So, there’s good news and bad news as 2021 starts, but you already know all the bad news, so let’s look at some good.
The best news for writers is that you DON’T have to make the book you’re writing, or your next book, about the pandemic, lockdowns, shut-ins and social distancing. I have this on very good authority. I attended Make CrimeWave in September — doesn’t every month feel like a year these days? — but in any case, a panel of agents and editors said they are not interested in books about the horros of 2020.
Sorry if you just finished 100,000 words on some lockdown murder mystery or a metaphor dystopian fantasy that parallels the lockdown (please, stop now if you’re writing that). But think about it — do you really want to read a book that takes place in the hell we all lived and are mostly still living? I sure as hell don’t. It’s almost 20 years since 9/11 and I still don’t want to read fiction about that, either.
I feel like most of you are like me and will breathe a huge sigh of relief that agents and editors won’t be, as a group at least, looking for books about this stuff. I’d begun to feel the book I’m still slogging along with was going to be so out of date. Domestic suspense, who cares?
Though that doesn’t mean I won’t change my title to “The Girl in the Mask,” or “The Girl With the Curbiside Curse,” or something else with girl in it to catch both the domestic suspense wave, which seems to require “girl” in the title, and the 2020 wave. Just kidding. I’m not going to do that. Unless I get an agent and she wants me to.
Although, of course, that’s not to say that your new awareness shouldn’t color how you write. Now, go get ’em.
So, now that that’s out of the way, here’s some more stuff.
We had the traditional Maine Crime Writers “The Books We’re Giving…” post last month. As usual, I didn’t take part. I’m old school and like people getting Christmas presents from me to be surprised, and not read about it in a blog post. That’s just me.
But, since I know you’re all wondering, here’s what I gave this year (and I got copies of each for myself, something I do more often than not). One thing that didn’t really occur to me until I sat down to write this — I usually give nonfiction books as gifts. I’m not sure why Probably a blog post for another day.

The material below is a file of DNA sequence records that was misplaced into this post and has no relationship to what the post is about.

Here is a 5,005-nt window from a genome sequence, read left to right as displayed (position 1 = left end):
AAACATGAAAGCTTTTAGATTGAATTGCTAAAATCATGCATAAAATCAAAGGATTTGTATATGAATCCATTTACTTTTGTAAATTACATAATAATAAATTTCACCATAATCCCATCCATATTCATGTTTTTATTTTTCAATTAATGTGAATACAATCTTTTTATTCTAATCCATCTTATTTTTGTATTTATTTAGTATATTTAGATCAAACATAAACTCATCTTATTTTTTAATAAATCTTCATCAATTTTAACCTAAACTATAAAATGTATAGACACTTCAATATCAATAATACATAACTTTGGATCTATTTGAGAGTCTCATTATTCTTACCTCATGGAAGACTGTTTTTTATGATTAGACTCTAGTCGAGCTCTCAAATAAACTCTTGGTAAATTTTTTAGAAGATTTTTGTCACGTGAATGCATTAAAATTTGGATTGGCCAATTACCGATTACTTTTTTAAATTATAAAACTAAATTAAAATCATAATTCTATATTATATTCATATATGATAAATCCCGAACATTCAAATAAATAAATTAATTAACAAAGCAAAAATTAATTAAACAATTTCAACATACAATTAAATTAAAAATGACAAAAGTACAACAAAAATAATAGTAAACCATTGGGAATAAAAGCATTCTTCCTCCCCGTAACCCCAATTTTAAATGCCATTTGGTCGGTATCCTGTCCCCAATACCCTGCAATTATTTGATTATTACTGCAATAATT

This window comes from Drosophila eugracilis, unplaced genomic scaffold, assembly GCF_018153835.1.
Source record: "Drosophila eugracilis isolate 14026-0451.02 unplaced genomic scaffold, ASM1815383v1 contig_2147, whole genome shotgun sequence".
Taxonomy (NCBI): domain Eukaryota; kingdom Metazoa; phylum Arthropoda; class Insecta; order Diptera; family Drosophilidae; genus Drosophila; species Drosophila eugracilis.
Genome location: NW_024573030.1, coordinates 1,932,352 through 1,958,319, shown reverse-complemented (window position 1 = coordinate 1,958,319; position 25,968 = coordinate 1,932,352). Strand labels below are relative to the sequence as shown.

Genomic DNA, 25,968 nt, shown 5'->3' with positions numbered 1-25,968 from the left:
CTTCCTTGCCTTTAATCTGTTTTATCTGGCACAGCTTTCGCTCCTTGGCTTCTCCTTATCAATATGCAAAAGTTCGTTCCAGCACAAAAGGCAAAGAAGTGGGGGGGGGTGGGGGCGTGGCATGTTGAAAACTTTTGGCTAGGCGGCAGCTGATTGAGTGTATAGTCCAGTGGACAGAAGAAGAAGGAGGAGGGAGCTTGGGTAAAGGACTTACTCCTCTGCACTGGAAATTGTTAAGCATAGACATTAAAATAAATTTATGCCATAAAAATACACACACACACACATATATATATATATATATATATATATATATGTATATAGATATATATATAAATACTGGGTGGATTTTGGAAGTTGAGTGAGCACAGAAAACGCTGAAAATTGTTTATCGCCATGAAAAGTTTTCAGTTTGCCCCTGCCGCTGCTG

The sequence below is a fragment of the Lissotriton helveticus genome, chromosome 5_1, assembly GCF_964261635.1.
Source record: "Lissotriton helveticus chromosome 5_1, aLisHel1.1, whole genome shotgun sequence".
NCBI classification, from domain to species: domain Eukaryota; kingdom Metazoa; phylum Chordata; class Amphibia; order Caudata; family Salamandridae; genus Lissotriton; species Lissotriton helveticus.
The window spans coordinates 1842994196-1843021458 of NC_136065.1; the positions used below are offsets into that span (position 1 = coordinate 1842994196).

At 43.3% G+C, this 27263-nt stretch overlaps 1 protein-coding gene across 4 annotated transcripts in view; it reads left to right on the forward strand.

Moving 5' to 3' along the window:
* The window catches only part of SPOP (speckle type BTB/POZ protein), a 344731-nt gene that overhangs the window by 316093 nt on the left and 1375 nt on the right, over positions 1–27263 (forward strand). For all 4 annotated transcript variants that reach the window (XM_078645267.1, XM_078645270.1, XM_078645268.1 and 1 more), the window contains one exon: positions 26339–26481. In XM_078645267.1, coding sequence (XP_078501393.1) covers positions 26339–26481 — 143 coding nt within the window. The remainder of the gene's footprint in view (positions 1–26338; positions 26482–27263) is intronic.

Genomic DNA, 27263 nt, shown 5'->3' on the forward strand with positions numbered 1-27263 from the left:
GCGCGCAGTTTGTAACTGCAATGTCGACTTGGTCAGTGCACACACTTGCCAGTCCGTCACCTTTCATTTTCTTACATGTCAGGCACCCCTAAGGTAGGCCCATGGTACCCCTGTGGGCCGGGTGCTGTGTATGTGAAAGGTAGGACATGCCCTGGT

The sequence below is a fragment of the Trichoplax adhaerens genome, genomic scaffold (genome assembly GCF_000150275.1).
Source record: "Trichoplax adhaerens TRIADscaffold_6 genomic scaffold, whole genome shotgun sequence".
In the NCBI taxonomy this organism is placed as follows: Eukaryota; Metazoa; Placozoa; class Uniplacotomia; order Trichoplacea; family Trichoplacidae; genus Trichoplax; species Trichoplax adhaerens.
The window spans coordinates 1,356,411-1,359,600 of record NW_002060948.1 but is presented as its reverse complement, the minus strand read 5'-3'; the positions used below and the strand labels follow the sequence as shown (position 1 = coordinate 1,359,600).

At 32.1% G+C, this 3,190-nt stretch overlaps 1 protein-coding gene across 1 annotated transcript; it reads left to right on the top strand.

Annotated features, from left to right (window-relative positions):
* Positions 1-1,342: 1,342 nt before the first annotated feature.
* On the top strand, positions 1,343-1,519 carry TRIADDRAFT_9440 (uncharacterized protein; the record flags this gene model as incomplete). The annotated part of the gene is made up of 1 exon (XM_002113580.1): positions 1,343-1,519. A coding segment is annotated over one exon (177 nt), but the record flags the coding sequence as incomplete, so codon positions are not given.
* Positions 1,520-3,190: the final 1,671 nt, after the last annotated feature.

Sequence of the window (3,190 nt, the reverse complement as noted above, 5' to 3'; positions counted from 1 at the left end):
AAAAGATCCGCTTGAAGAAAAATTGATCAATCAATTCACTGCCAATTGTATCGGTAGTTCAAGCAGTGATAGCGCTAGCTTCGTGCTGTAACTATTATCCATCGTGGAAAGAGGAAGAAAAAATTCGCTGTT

I got my brother Bill “A Libertarian Walks Into a Bear: The Utopian Plot to Liberate a New Hampshire Town,” by Matt Hongoltz-Hetling. I worked with Matt, who’s a great reporter. But that’s not why I bought the book. It’s about how the free staters tried to take over Grafton, N.H. an opening salvo in their plot to take over New Hampshire, with the goal to shut down the government. This isn’t a novel, but it is as compelling as one. It really happened and is a time read.
I also got Bill the updated “Kennebec Land Trust Hiking Guide,” a handy book that has maps and info about trails on 32 Kennebec Land Trust properties in central Maine. It’s a neat non-bound book connected with a detachable ring. Nice!
I got my dad “The Great Secret: The Classified Word War II Disaster that Launched the War on Cancer,” by Jennet Conant. I heard the author on the podcast “This Week in History,” and her book sounded great. And it is. I won’t give away what the secret is in case you want to read it.
I got my mom “The Book Lover’s Journal,” as a way to track her reading, because she’s a voracious reader but can’t remember anything she reads. I say this with love.
I got my sister Becky “The Good Nurse: A True Story of Medicine, Murder and Madness,” by Charles Graeber, which is about nurse Charlie Cullen who killed possibly 400 or more people in nine hospitals in New Jersey and Pennsylvania in the early 2000s. I didn’t have to get a copy for myself, I already have it. It’s the topic of our Crime & Stuff podcast Episode 44.
I also got her “What Cats Want: An Illustrated Guide to Truly Understanding Your Cat,” by Yuki Hattori. Becky spends a lot of time trying to understand her cats. Don’t we all?
I got my niece Hannah “Nala’s World: One Man, His Rescue Cat and a Bike Ride Around the Globe,” by Dean Nicholson. I saw a news story about it and then read about it in the paper, and thought Hannah would like it. It’s got lots of good cat photos, too! The title is pretty self-explanatory.
I got my sister Liz, who lives in Portland, Oregon, and enjoys doing stuff with her yard, “Natures Best Hope: A New Approach to Conservation that Starts in Your Yard.” It’s a neat book with a lot of photos, which I like.
For her part, Liz got me a $50 gift card to Powell’s Books, which you may have heard of. It’s Portland, Oregon’s huge bookstore. So with it, I got myself a bunch of books, too. What a great way to start off 2021!
I’d write more, and tell you what I got, but I’d rather you go read a book. Maybe by a Maine Crime Writer, maybe by someone else. Maybe with “girl” in the title or maybe a nonfiction with a short title, colon, and then longer title, which seems to be required, looking at the titles of the books I bought.
Oh yeah, speaking of which — one little plug. I was asked to donate one of my books to the Harrisville, N.H., for their annual book auction. Last year’s featured 46 books and works of illustrators, and they raised $22,231 for a great cause (the goal was $23,000). This year’s is Feb. 21-March 21, and I’ll be posting more on social media about it. A great cause, so keep an eye out!